Locked up review – yellow is the new orange in this women-in-prison drama

It’s gripping and gritty, but by far the most menacing thing about this show is the Spanish swearing. Plus, David Attenborough’s Zoo Quest in Colour and Peggy Mitchell bows out of EastEnders

A blond woman in a high-rise apartment removes a bright yellow canary from a cage, opens the window and sets it free. In the voiceover – and subtitles – the woman is on the phone telling her mother she’s going away on a lovely sailing trip. But really, she’s going to jail. Welcome to Locked Up, Channel 4’s new Spanish prison drama.

If the thing with the canary and the cage was too subtle for you, it transpires that the uniforms at Cruz del Sur correctional facility are also bright yellow. Yellow, it seems, is the new orange.

It would be fair to say that Locked Up (in Spain it’s called Vis a Vis) owes a debt to Orange Is the New Black, although women-in-prison melodrama counts as a whole genre, with its own narrative tropes. Where OITNB is darkly comic, this is largely straightfaced, and unafraid to embrace the gratuitous toplessness that has long been a mainstay cliche of women-in-prison films. Unless there’s a good reason a conversation can’t take place in the showers, it does.

Macarena (Maggie Civantos) is evidently unprepared for the rigours of prison; she has packed an elastic exercise band, and royal jelly. She insists she is there by mistake. Within 48 hours of her arriving, her bunkmate is found murdered – steamed alive, in fact. She still doesn’t know the good guys from the bad guys among the guards. I’m not sure there are any good guys.

There are flashbacks to Macarena’s pampered former life – it’s pretty obvious her boss/boyfriend has contributed to her incarceration – which fall a little flat. Once you’ve set a story in a prison, everything that happens outside begins to seem incidental. I think that might be true of actual prison as well.

Locked Up looks great, with most scenes drained of every colour except that acid yellow – the uniforms almost glow. And it is both gripping and gritty, although by far the most menacing thing about it is that it’s in Spanish. The swearing sounds much worse than the words that appear in the subtitles. The sense of alienation is only heightened by Locked Up’s foreignness: the violence; the casual wear the guards walk around in; the idea that your cellmate might keep a pet scorpion. I have no idea which bits are realistic and which bits are preposterous, so I just believe it all.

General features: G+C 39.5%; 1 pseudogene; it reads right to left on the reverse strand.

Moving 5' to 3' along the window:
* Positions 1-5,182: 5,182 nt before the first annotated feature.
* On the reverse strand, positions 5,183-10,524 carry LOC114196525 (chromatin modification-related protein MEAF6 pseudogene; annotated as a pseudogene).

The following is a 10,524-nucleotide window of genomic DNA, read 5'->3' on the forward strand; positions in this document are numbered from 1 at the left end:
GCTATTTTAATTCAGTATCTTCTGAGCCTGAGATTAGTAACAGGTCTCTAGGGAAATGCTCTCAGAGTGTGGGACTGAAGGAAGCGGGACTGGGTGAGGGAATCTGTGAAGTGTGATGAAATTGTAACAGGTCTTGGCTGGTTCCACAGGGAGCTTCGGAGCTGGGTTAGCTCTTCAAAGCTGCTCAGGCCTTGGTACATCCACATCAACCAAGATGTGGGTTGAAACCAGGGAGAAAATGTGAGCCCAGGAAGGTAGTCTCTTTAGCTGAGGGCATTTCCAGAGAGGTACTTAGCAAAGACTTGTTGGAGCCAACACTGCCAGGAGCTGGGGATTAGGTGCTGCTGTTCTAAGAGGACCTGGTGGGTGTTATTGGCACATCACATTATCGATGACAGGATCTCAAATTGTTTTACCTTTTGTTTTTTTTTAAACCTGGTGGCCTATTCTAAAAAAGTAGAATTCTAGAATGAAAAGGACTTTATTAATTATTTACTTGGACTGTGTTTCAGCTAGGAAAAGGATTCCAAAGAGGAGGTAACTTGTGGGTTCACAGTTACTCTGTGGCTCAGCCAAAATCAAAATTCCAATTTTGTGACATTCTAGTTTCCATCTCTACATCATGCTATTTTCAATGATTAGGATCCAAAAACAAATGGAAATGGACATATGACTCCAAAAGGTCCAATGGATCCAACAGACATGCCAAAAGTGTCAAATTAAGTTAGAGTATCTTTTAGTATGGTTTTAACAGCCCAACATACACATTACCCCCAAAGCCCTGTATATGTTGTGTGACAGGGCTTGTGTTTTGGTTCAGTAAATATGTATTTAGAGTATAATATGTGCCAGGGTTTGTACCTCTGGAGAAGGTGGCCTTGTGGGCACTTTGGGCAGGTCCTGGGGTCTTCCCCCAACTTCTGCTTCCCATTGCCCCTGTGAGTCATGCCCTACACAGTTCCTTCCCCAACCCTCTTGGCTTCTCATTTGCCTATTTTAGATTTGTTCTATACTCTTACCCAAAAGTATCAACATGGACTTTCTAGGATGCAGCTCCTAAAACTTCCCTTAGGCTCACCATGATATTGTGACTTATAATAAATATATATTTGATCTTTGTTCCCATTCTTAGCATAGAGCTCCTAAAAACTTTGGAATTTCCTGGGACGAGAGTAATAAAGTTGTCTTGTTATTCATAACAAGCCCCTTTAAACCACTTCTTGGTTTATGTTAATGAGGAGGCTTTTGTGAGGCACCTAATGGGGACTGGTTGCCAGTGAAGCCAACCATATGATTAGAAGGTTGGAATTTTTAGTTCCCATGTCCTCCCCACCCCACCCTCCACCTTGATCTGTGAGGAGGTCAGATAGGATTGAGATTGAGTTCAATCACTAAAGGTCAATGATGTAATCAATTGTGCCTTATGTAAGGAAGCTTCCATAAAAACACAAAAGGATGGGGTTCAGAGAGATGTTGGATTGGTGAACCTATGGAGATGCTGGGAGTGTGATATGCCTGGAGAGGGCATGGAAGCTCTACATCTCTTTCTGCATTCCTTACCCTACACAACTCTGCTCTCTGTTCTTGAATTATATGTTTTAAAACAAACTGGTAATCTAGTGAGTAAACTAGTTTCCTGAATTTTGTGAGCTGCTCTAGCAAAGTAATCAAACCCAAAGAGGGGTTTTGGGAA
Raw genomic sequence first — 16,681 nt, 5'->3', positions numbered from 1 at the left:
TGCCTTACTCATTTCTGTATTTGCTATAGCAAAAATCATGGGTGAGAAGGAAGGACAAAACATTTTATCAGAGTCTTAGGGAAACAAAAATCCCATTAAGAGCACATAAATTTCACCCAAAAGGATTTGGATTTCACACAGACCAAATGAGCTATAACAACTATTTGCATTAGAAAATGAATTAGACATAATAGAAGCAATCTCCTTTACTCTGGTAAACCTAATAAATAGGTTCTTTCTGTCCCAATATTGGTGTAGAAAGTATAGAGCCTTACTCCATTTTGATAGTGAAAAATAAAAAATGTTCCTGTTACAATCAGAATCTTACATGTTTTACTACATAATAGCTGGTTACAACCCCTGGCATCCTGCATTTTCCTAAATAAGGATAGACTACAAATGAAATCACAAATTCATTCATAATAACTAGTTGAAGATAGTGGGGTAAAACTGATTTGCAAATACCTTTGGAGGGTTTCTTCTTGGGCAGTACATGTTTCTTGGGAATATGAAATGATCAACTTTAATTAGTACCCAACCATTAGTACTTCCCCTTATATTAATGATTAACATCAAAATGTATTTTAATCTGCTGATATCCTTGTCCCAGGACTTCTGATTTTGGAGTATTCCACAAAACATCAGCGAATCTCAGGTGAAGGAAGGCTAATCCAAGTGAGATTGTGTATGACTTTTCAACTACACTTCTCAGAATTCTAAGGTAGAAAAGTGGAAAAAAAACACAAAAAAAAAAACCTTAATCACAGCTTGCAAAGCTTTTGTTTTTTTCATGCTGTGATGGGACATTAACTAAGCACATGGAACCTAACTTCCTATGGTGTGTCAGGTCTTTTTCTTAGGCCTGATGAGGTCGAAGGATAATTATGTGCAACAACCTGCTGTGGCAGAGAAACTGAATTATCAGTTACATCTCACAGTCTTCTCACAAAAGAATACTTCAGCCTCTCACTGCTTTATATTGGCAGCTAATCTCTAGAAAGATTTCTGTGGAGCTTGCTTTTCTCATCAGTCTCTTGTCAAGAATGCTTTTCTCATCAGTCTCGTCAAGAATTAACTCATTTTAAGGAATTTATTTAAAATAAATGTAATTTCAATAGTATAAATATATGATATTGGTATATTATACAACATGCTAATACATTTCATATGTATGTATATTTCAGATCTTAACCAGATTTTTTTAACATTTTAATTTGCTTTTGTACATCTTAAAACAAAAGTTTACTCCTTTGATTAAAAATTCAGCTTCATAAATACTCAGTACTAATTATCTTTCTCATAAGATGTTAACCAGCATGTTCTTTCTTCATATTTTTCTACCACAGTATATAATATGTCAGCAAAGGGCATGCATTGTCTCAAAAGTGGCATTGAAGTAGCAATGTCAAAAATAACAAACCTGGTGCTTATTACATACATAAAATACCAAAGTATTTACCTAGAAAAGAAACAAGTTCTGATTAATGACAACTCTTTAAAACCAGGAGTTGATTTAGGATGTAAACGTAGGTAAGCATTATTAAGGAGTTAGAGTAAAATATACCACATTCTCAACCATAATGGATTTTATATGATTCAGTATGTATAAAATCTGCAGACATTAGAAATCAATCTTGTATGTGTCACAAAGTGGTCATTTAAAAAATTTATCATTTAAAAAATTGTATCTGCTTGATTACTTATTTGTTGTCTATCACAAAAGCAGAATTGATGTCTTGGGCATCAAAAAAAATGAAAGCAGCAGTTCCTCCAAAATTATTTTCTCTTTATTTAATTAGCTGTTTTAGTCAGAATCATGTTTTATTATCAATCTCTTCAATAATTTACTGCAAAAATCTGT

When the TV series Zoo Quest began with a trip to Sierra Leone, David Attenborough and his cameraman, Charles Lagus, filmed everything they encountered on a 16mm clockwork camera – 14 seconds of filming for each wind; two minutes, 40 seconds for each 100ft roll of film.

To overcome the BBC’s objection to using 16mm instead of the standard 35mm format, Attenborough agreed to shoot on colour film, which would give more clarity even when the footage was printed and broadcast in black and white. Those original negatives were recently found in the archives of the BBC natural history unit. David Attenborough’s Zoo Quest in Colour (BBC4) is the extraordinary result.

David Attenborough’s Zoo Quest in Colour
David Attenborough’s Zoo Quest in Colour. Photograph: BBC/PA

The sheer quality of the footage is hard to believe: birds with bright plumage, richly patterned snakes, Balinese musicians in seated rows. The present-day Attenborough and Lagus are on hand to give the scenes some context, and to recall hardships and privations with great affection.

Colour brings to the past a kind of shocking immediacy. One is reminded that this venerable wildlife series wasn’t just a mission to film wild animals; they were also kidnapping them on behalf of London zoo. There is some amusing footage of a twentysomething Attenborough chasing an anteater, and then turning tail once the anteater decides to front it out (they lassoed it in the end – off to the zoo).

Today, Attenborough is rightly embarrassed by this wholesale animal shopping, but not only did the programme take me back to a time when you could bring a bear home from Borneo and keep it in your flat, it also made me long for it a little.

Peggy Mitchell took her leave from EastEnders (BBC1) last night, and from this mortal coil, swallowing the pills she had kept by, one by one. Sometimes, I think dying is the only sure way to leave EastEnders: last night’s episode was brimming with former escapees: Sharon, Kath, Phil – even Grant dropped by, angry as ever.

Actually death isn’t always enough. Pat Butcher died in 2012, and here she was, smoking on Peggy’s stairs. “I might’ve known it was you,” said Peggy. “Earrings rattling like Marley’s bleeding chains.” Peggy faced a dilemma: die or face having Grant and Phil as carers. “It’s our turn to look after you now,” said Grant, making it sound like a threat. The ghost of Christmas Pat didn’t have much in the way of advice. “What are you askin’ me for?” she said. “I’m not even here, am I?” I am sad to see Peggy go, even though she left a long time ago, and only came back to seal the deal.

Contributor

Tim Dowling

The GuardianTramp

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